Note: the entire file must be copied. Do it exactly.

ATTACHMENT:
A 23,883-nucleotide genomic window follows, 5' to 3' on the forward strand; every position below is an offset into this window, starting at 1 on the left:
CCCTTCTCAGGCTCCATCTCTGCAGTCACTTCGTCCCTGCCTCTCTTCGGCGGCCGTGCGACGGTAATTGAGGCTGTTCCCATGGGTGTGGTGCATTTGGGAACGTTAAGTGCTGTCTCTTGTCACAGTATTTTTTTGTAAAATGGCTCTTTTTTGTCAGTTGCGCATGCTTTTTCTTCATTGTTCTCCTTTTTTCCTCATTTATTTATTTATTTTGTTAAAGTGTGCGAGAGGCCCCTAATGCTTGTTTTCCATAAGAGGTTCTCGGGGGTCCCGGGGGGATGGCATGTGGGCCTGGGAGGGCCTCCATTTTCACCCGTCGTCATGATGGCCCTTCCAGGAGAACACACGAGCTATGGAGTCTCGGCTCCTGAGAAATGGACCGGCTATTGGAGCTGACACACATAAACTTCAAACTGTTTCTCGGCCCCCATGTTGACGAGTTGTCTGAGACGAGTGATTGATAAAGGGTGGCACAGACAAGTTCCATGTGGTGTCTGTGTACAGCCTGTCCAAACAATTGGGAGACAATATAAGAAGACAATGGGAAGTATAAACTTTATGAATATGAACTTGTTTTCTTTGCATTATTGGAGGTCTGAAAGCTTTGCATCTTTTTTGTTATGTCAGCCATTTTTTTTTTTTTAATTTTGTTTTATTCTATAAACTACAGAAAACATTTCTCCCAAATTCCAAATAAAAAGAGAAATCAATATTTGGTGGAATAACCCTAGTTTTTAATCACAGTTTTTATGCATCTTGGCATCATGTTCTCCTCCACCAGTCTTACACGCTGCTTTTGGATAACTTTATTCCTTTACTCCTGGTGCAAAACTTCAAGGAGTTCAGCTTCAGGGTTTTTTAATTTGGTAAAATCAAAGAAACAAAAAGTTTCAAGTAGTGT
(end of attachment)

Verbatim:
A 23,883-nucleotide genomic window follows, 5' to 3' on the forward strand; every position below is an offset into this window, starting at 1 on the left:
CCCTTCTCAGGCTCCATCTCTGCAGTCACTTCGTCCCTGCCTCTCTTCGGCGGCCGTGCGACGGTAATTGAGGCTGTTCCCATGGGTGTGGTGCATTTGGGAACGTTAAGTGCTGTCTCTTGTCACAGTATTTTTTTGTAAAATGGCTCTTTTTTGTCAGTTGCGCATGCTTTTTCTTCATTGTTCTCCTTTTTTCCTCATTTATTTATTTATTTTGTTAAAGTGTGCGAGAGGCCCCTAATGCTTGTTTTCCATAAGAGGTTCTCGGGGGTCCCGGGGGGATGGCATGTGGGCCTGGGAGGGCCTCCATTTTCACCCGTCGTCATGATGGCCCTTCCAGGAGAACACACGAGCTATGGAGTCTCGGCTCCTGAGAAATGGACCGGCTATTGGAGCTGACACACATAAACTTCAAACTGTTTCTCGGCCCCCATGTTGACGAGTTGTCTGAGACGAGTGATTGATAAAGGGTGGCACAGACAAGTTCCATGTGGTGTCTGTGTACAGCCTGTCCAAACAATTGGGAGACAATATAAGAAGACAATGGGAAGTATAAACTTTATGAATATGAACTTGTTTTCTTTGCATTATTGGAGGTCTGAAAGCTTTGCATCTTTTTTGTTATGTCAGCCATTTTTTTTTTTTTAATTTTGTTTTATTCTATAAACTACAGAAAACATTTCTCCCAAATTCCAAATAAAAAGAGAAATCAATATTTGGTGGAATAACCCTAGTTTTTAATCACAGTTTTTATGCATCTTGGCATCATGTTCTCCTCCACCAGTCTTACACGCTGCTTTTGGATAACTTTATTCCTTTACTCCTGGTGCAAAACTTCAAGGAGTTCAGCTTCAGGGTTTTTTAATTTGGTAAAATCAAAGAAACAAAAAGTTTCAAGTAGTGT